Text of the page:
This is the end! I officially wrapped up 100 Days of Books on Instagram on July 12, a feat that was (and still is) incredibly satisfying. When I the project back in April, I honestly wasn’t sure if I’d make it all the way through. I don’t have a great track record completing things like this, and I worried that I would run out of ideas before the 100 days was complete.
As I got into it, I realized how much I loved this review format and the push it gave me to think more creatively about book photography. The timing also ended up being perfect – I was laid off shortly before the project started, so I had extra time and mental space to work on it, and it helped me feel like I was doing something worthwhile during this time of transition. I’m really grateful for that.
I’m also thankful for everyone who followed along and left encouraging comments along the way. It was really energizing, especially on days when I was behind or felt like I didn’t have a strong idea for my next post. Community is the reason I’ve kept my book blog going for so long, and I loved finding even more of that on Instagram. My goal is to continue to share books there with photos and short reviews, and then find a way to bring that here to the blog (but not in such long post!). But before that happens, here are my last 10 books of the project.
91. In Cold Blood by Truman Capote
On November 15, 1959 four members of a prominent Kansas family – Herb, Bonnie, Kenyon and Nancy Cutter – were brutally murdered for no apparent reason. In Cold Blood by Truman Capote follows the entire investigation, piecing together the day of the crime and the days after from the perspective of the investigators and the murderers. After the murders, the killers fled Holecomb and made an ill-conceived escape to Mexico with no money and no options before they were arrested back in the United States. Capote is there for the entire process — capture, trial, and eventual execution — and he details those events with a chilling clarity and eye for detail. I’m not sure I’d universally recommend this book – it’s creepy and often very hard to read – but it has certainly earned its reputation as a classic of narrative nonfiction.
92. Leaving Orbit by Margaret Lazarus Dean
I spent a good chunk of last year obsessed with books about space. Leaving Orbit by Margaret Lazarus Dean, a look at the last days of the American space shuttle program, was one of my favorites. Dean isn’t an astronaut or expert, she’s just a curious space enthusiast. In the book, Dean offers a history of American spaceflight while also chronicling the last three shuttle flights before the program was shut down. She looks to previous writers on space – Norman Mailer, Tom Wolfe, and Oriana Fallaci most deeply – and writes about the experiences of other NASA employees and space fans. Although it’s a slightly meandering book, I thought it was very engaging. Dean asks good questions, looks to many sources for answers, and isn’t afraid to deeply engage with her subject. I loved this one.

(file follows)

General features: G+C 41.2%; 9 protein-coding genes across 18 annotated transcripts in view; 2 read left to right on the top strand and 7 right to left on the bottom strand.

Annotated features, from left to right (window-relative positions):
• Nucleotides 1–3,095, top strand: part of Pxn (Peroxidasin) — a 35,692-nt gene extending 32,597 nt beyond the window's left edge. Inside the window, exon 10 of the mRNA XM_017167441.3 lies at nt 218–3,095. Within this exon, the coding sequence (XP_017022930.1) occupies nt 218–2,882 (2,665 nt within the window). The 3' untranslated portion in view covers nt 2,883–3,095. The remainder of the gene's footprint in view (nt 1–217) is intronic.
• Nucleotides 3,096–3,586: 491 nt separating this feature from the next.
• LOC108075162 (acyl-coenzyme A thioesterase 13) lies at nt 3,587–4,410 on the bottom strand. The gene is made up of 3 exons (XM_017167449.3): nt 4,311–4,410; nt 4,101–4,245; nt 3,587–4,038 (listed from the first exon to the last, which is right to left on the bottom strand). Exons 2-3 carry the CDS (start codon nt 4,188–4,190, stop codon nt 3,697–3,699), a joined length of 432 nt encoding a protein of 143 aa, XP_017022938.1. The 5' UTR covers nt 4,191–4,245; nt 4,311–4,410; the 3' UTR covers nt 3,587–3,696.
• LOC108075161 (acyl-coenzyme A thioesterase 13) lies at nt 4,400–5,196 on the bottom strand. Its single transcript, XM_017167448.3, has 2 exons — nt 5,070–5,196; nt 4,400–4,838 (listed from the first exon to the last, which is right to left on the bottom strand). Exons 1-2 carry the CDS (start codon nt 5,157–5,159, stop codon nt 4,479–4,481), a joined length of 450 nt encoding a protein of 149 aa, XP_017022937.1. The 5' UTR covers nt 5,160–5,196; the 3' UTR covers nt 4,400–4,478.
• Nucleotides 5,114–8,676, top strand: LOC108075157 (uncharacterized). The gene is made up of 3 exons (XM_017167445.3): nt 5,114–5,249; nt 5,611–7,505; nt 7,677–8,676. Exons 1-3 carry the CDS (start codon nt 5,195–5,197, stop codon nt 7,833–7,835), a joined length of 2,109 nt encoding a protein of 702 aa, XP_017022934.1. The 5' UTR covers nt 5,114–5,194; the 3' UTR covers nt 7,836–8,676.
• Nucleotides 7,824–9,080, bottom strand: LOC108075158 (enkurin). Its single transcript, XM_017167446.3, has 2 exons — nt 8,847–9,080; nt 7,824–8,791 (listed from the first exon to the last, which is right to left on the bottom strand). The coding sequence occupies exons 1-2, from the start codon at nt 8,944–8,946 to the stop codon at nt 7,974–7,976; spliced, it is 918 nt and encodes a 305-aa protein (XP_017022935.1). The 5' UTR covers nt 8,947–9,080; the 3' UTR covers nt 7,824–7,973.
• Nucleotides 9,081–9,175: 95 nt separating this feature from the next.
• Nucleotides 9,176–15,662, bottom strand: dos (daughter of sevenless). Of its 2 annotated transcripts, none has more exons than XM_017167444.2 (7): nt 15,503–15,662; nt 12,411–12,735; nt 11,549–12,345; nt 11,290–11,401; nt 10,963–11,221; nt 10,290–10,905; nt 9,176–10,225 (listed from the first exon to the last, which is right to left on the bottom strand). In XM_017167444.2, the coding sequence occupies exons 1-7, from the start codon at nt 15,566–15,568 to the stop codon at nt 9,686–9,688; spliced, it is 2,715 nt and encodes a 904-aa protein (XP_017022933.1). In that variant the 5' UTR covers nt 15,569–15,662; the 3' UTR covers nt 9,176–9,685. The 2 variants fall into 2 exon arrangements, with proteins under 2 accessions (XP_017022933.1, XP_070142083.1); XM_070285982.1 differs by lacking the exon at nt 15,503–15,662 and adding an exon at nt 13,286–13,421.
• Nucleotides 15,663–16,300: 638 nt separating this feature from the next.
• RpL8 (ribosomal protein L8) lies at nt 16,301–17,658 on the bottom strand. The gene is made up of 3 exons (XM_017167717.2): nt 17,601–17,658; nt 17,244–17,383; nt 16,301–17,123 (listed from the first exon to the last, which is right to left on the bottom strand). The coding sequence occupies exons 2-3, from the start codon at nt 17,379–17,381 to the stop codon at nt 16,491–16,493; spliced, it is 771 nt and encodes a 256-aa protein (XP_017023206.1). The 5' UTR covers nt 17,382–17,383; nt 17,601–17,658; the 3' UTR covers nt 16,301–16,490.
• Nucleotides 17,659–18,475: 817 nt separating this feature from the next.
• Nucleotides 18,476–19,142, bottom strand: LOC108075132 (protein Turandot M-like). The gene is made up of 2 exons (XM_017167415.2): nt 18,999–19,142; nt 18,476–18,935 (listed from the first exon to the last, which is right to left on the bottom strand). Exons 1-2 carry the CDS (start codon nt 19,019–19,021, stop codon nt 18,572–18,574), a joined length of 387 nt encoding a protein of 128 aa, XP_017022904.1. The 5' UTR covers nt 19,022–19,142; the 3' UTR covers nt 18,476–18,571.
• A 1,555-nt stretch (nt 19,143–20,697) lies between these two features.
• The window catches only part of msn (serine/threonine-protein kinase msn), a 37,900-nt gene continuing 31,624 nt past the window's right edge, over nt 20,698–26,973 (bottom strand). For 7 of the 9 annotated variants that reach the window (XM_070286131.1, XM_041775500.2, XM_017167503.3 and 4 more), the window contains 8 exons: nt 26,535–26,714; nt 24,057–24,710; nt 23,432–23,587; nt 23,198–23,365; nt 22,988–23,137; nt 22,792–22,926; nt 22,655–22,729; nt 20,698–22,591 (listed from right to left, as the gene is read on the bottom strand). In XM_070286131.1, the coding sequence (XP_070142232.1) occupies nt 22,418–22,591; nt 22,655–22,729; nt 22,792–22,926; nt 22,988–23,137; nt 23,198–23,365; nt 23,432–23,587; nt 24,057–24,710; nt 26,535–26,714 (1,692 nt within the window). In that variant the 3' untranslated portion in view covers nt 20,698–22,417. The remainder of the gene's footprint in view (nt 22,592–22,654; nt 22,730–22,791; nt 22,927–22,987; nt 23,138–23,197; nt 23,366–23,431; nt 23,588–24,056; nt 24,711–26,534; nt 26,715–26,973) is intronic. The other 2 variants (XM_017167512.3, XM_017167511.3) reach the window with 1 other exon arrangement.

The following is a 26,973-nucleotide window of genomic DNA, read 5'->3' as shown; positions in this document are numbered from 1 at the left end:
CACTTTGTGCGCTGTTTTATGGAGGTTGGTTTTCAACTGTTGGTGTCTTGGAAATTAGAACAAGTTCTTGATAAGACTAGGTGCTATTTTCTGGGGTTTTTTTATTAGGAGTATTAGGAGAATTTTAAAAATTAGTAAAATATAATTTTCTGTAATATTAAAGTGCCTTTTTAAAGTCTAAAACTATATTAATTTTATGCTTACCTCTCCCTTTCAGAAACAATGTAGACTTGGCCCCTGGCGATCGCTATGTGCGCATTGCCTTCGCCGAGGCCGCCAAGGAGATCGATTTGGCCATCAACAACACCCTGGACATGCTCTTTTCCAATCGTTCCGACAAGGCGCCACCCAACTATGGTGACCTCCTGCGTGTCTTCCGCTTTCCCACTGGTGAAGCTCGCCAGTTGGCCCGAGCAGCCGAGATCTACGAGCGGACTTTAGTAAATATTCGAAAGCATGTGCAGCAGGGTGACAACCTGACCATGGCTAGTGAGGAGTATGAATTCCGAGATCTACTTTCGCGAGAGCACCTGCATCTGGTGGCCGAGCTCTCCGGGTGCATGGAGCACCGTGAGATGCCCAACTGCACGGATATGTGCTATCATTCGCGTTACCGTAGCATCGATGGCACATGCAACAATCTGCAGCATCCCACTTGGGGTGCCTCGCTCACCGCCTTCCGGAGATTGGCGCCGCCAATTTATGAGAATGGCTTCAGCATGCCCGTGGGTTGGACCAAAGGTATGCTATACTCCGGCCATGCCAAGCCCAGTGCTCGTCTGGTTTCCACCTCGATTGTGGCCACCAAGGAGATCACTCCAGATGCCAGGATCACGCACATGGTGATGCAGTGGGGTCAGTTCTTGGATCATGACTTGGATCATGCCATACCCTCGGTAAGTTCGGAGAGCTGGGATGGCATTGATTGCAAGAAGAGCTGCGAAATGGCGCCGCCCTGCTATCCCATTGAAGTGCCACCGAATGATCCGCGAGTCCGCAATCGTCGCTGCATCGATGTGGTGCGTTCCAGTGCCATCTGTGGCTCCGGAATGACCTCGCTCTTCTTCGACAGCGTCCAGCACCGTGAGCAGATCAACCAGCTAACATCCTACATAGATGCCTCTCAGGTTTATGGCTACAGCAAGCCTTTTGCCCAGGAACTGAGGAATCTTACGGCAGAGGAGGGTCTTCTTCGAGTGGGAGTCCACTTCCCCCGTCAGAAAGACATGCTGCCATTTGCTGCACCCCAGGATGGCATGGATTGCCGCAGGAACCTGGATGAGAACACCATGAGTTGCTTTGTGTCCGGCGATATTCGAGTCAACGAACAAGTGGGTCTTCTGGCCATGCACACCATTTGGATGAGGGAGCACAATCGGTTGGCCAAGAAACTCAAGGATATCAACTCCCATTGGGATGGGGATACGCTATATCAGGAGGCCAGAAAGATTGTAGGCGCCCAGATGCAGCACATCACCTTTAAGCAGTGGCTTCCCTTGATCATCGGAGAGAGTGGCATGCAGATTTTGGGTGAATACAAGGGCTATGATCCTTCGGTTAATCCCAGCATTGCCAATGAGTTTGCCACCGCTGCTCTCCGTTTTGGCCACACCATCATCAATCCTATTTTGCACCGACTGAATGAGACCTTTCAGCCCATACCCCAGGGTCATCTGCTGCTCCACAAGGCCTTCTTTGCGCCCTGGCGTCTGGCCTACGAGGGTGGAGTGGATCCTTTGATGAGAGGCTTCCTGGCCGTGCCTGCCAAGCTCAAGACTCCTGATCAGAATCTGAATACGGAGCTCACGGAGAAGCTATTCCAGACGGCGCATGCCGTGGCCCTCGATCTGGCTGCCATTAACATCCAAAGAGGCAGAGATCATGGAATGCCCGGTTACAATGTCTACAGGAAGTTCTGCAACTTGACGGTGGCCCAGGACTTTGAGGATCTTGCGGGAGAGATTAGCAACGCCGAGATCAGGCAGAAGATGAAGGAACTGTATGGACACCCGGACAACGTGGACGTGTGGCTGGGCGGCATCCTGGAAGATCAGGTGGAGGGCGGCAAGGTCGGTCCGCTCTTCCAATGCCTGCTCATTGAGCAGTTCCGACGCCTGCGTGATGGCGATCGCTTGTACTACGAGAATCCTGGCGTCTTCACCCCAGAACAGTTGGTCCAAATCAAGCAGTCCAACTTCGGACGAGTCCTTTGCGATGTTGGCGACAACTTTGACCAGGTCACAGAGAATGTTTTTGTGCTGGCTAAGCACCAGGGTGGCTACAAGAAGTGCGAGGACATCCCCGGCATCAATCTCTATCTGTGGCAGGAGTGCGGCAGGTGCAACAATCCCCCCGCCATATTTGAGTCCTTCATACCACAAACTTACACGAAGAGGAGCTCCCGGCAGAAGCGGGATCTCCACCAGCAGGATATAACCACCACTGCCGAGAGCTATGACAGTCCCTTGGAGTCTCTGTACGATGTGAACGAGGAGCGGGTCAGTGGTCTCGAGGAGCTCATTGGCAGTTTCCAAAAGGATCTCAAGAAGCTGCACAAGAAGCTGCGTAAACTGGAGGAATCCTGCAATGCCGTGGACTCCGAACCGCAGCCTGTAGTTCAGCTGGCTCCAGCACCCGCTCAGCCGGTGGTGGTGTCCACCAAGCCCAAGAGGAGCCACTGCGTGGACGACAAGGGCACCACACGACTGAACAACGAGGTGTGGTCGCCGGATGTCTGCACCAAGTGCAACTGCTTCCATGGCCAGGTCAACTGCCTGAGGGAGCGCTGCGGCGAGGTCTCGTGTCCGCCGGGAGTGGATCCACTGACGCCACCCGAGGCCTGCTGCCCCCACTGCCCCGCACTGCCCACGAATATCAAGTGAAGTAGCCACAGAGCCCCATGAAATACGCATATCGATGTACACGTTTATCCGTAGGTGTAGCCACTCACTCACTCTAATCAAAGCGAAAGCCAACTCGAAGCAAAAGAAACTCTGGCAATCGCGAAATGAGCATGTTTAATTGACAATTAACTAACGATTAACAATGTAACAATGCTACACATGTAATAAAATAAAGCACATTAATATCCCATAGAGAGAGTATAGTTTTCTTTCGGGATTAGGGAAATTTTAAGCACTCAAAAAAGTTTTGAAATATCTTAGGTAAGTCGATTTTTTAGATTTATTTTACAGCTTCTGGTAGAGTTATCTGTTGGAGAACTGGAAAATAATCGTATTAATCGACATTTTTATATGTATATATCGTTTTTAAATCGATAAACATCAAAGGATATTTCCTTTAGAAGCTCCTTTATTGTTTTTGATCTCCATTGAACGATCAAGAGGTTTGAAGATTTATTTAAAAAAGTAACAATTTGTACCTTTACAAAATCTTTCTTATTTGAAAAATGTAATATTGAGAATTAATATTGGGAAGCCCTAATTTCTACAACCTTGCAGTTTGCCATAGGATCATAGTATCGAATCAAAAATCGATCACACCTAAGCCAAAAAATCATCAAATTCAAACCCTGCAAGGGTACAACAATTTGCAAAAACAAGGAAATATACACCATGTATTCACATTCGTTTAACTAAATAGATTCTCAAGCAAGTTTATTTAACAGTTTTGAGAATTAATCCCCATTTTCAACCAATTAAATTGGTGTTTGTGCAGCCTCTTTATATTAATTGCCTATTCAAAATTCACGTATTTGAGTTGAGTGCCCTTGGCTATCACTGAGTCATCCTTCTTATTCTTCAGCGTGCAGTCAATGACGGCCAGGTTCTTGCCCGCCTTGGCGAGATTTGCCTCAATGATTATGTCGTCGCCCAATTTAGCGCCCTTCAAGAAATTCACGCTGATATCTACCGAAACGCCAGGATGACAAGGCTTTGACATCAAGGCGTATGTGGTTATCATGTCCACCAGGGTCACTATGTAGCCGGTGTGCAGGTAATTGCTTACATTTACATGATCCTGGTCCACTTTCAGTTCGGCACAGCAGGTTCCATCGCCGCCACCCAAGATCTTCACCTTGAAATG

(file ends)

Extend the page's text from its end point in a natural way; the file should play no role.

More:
93. Funny Girl by Nick Hornby
There are certain times when I just want a nice book to consume. In those moods, I find myself looking for a book that’s both light and charming, with a plot that moves along simply and characters that I connect with in some way. Last fall, the book that hit that sweet spot for me was Funny Girl by Nick Hornby. The book tells the story of Sophie Straw, a working class woman in 1960s London hoping to break into show business. She manages to get her big break as a comic actress, starring in a sitcom about a couple from opposite sides of an economic divide. The book then follows the cast and crew of the show as they age, pushing and pulling against social trends to try and stay relevant and funny for viewers. This novel is just lovely, emotional without being overly sentimental, just a really easy book to fall into and enjoy.
94. Chemistry by Weike Wang
Chemistry by Weike Wang was an impulse buy just before my Fourth of July cabin trip last weekend. I think the book made it on my radar because of the plot description: “a luminous coming-of-age novel about a young female scientist who must recalibrate her life when her academic career goes off track.” At a moment when my life feels a little derailed, I had a sense of kinship with the unnamed chemist at the center of this story. Chemistry is told in little vignettes, almost like diary entries, that leave a lot to the imagination, but still give this young woman a very specific voice. I loved reading about her struggle, seeing the steps she was taking to try and figure out what might be next, and reading between the lines in the moments when she wasn’t able to see herself clearly. It’s an odd little book, but one I liked a great deal.
95. Knocking on Heaven’s Door by Katy Butler
In 2010, Katy Butler wrote a wonderful, devastating piece for the New York Times Magazine called “What Broke My Father’s Heart.” In the essay, Butler shares the story of her father’s life after a severe stroke. At one point, in order to complete a relatively simple surgery, doctors fitted her father with a pacemaker. This pacemaker kept his heart beating strongly while his mind and the rest of his body began to fail. In Knocking on Heaven’s Door, Butler extends out the threads of argument in her essay, making a persuasive case that medicine’s culture of over-intervention is taking away our choice to die with dignity and increasing the overall cost of treatment. The book is well-researched and approaches these issues fairly, but Butler also doesn’t hide her simmering outrage and the way the medical establishment let her father down at the end of his life. It’s an incredible piece of work.
96. The Kitchen Counter Cooking School by Kathleen Flinn